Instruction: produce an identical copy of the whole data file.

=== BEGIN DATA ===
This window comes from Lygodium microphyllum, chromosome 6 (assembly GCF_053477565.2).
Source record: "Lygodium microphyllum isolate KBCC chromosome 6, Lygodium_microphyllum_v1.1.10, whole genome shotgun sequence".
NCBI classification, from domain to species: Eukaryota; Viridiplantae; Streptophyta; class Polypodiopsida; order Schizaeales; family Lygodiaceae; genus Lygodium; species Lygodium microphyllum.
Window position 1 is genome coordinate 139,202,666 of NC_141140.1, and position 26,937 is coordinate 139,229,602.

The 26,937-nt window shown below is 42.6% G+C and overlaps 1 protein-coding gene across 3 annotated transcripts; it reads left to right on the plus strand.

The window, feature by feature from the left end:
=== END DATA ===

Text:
This window comes from Lygodium microphyllum, chromosome 6 (assembly GCF_053477565.2).
Source record: "Lygodium microphyllum isolate KBCC chromosome 6, Lygodium_microphyllum_v1.1.10, whole genome shotgun sequence".
NCBI classification, from domain to species: Eukaryota; Viridiplantae; Streptophyta; class Polypodiopsida; order Schizaeales; family Lygodiaceae; genus Lygodium; species Lygodium microphyllum.
Window position 1 is genome coordinate 139,202,666 of NC_141140.1, and position 26,937 is coordinate 139,229,602.

The 26,937-nt window shown below is 42.6% G+C and overlaps 1 protein-coding gene across 3 annotated transcripts; it reads left to right on the plus strand.

The window, feature by feature from the left end: